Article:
The non-uniformity issue is even more severe for the second approach, utilizing anisotropic partially reflecting elements. FIG. 10 illustrates a detailed sectional view of the selectively reflective surface 22, which couples light trapped inside the substrate out and into the eye of a viewer. As can be seen, the ray 18 a is reflected off the upper surface 27, next to the line 100, which is the intersection of the reflecting surface 22 with the upper surface 26. Since this ray does not impinge on the reflecting surface 22, its polarization remains the same and its first incidence at surface 22 is at the point 102, after double reflection from both external surfaces. At this point, the light wave is partially reflected and the ray 104 is coupled out of the substrate. For other rays, such as ray 18 b, which is located just below ray 18 a, the first incidence at surface 22 is at point 106, before it meets the upper surface 26. Hence, when it is again incident on surface 22, at point 110 following double reflection from the external surfaces, the polarization of the ray is normal to that of the major axis of surface 22 and the reflectance there is negligible. As a result, all the rays with the same coupled-in angle as 18 a that arrive at surface 22 left of the point 102, are not reflected there. Consequently, surface 22 is actually inactive left of the point 102 for this particular couple-in angle.
Since the inactive portions of the selectively reflecting surfaces 22 do not contribute to the coupling of the trapped light waves out of the substrate, their impact on the optical performance of the LOE can be only negative. That is, if there is no overlapping between the reflecting surfaces then there will be inactive optical portions in the output aperture of the system and “holes” will exist in the image. On the other hand, the inactive portions of the reflecting surfaces are certainly active with respect to the light waves from the external scene. In addition, the major axis orientation of two adjacent surfaces cannot be identical; otherwise the entire second surface will be inactive. Therefore, if overlapping is set between the reflective surfaces to compensate for the inactive portions in the output aperture then rays from the output scene that cross these overlapped areas will suffer from double attenuations and holes will be created in the external scene. This phenomenon significantly reduces the performance not only of displays, which are located at a distance from the eye like head-up displays, but that of near-eye displays also.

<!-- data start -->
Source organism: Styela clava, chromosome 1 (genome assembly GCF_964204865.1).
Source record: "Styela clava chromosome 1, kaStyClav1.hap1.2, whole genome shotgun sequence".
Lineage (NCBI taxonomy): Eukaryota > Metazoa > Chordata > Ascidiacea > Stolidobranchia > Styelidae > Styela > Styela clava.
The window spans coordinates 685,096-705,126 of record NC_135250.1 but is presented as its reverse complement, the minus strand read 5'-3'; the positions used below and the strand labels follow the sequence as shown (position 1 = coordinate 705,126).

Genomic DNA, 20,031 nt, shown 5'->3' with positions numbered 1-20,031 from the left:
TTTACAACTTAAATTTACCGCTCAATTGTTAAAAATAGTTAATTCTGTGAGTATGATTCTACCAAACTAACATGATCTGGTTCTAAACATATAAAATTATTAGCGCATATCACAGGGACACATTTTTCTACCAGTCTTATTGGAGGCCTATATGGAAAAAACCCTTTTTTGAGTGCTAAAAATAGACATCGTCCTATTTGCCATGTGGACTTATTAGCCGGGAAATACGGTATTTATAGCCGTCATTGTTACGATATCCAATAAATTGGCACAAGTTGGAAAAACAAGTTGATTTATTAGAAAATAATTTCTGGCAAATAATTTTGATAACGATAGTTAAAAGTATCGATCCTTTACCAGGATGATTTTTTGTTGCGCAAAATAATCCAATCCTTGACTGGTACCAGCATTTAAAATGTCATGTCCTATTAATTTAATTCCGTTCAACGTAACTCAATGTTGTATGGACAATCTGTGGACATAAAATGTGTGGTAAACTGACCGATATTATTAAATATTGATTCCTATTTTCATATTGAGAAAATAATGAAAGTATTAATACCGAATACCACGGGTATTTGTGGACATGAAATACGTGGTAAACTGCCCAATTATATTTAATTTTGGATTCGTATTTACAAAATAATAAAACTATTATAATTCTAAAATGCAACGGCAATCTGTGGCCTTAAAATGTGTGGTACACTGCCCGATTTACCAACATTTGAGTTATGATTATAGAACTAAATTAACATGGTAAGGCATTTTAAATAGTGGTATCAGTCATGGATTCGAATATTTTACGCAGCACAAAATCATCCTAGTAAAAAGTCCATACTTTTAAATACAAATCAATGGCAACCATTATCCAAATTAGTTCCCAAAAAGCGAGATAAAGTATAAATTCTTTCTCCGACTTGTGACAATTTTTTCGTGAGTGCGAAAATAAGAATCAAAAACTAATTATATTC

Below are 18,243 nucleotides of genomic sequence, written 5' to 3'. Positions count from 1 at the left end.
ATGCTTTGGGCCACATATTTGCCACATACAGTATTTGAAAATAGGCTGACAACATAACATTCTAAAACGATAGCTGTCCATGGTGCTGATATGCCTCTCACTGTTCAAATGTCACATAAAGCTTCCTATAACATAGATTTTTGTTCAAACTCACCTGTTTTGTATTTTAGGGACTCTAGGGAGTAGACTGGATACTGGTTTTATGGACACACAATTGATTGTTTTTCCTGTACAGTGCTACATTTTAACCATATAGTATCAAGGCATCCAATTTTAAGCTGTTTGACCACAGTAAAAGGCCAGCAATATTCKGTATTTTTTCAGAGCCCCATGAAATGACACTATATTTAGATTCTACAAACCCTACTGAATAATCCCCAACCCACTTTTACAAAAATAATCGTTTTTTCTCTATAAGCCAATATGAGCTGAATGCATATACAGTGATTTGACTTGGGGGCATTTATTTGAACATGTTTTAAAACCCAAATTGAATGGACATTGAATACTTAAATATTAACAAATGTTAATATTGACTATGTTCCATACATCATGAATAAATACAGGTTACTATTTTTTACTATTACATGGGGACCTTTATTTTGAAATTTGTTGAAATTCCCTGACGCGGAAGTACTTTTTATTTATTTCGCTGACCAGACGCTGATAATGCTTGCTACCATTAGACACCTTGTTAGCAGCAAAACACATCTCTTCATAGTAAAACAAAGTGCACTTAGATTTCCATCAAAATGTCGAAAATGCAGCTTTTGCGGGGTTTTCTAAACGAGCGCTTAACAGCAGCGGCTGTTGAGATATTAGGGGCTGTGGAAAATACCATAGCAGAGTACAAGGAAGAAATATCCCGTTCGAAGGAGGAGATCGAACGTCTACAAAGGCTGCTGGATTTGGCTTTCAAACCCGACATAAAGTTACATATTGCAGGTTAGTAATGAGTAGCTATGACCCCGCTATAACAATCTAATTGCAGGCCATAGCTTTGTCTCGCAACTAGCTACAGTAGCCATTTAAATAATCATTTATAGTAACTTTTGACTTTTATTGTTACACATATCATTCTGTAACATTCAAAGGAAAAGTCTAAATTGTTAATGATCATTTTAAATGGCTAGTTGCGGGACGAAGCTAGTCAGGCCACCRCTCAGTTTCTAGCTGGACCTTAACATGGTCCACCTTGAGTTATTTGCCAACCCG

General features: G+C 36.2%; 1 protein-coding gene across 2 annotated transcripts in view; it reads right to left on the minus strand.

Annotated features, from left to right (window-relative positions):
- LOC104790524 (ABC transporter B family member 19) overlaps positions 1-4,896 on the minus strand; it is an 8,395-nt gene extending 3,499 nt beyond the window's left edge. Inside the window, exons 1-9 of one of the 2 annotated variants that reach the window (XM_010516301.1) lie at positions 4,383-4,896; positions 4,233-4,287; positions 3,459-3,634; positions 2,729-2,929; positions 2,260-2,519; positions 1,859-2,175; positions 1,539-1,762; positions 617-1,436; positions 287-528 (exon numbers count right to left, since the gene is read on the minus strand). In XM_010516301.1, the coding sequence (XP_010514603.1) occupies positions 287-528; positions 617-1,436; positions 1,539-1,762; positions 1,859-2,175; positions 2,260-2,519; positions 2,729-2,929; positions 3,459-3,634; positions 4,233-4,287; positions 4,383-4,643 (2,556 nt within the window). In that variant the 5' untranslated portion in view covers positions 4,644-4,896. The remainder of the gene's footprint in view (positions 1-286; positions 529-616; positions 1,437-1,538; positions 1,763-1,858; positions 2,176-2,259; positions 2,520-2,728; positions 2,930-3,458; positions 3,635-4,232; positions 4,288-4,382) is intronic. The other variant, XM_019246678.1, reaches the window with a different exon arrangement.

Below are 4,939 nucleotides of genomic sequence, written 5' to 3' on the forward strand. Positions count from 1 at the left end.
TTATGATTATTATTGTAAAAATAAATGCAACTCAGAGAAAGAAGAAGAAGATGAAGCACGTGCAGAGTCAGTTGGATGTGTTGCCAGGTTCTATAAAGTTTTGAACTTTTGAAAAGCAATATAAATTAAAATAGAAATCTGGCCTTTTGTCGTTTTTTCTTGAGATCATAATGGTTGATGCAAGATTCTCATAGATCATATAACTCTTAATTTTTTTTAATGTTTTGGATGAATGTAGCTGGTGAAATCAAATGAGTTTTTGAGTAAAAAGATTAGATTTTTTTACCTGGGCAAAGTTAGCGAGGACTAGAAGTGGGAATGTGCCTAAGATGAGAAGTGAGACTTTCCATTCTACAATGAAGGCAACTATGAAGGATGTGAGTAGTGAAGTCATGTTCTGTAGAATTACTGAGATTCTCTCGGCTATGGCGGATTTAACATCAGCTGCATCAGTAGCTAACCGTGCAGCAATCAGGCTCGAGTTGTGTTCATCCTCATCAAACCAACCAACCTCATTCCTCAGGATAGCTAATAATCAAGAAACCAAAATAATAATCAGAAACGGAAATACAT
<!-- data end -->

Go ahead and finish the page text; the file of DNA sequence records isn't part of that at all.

FIG. 11 illustrates a method of overcoming this problem. Only the active portions of the partially reflecting surfaces are embedded inside the substrate, that is, the reflecting surfaces 22 no longer intersect with the lower major surface 26, namely, terminate short of the surface 26. Since the ends of the reflecting surfaces are adjacent to one another over the length of the LOE, there will be no holes in the projected image, and since there is no overlap between the surfaces there will be no holes in the external view. There are several ways to achieve this, one of which is to attach a blank plate 20, preferably by optical cementing, to the active area of the substrate. In order to utilize only the active areas of the reflective surfaces 22, in the correct manner, it is important to calculate the actual active area of each reflective surface.
As illustrated in FIG. 12, the active aperture, Dn, of the reflective surface 22 n in the place of the external surface, as a function of the coupled-in angle αin, is.